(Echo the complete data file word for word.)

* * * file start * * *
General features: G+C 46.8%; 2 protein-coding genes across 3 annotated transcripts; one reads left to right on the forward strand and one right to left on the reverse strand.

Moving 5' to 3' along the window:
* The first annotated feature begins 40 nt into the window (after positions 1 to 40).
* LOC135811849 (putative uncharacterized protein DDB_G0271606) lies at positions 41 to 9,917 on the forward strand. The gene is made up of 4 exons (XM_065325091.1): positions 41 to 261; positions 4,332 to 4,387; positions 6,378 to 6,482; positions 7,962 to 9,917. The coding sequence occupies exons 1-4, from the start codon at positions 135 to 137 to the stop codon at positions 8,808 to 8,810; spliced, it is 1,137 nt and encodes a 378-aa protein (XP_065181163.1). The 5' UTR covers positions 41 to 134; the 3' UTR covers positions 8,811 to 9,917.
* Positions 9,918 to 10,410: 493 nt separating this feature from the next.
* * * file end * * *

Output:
General features: G+C 46.8%; 2 protein-coding genes across 3 annotated transcripts; one reads left to right on the forward strand and one right to left on the reverse strand.

Moving 5' to 3' along the window:
* The first annotated feature begins 40 nt into the window (after positions 1 to 40).
* LOC135811849 (putative uncharacterized protein DDB_G0271606) lies at positions 41 to 9,917 on the forward strand. The gene is made up of 4 exons (XM_065325091.1): positions 41 to 261; positions 4,332 to 4,387; positions 6,378 to 6,482; positions 7,962 to 9,917. The coding sequence occupies exons 1-4, from the start codon at positions 135 to 137 to the stop codon at positions 8,808 to 8,810; spliced, it is 1,137 nt and encodes a 378-aa protein (XP_065181163.1). The 5' UTR covers positions 41 to 134; the 3' UTR covers positions 8,811 to 9,917.
* Positions 9,918 to 10,410: 493 nt separating this feature from the next.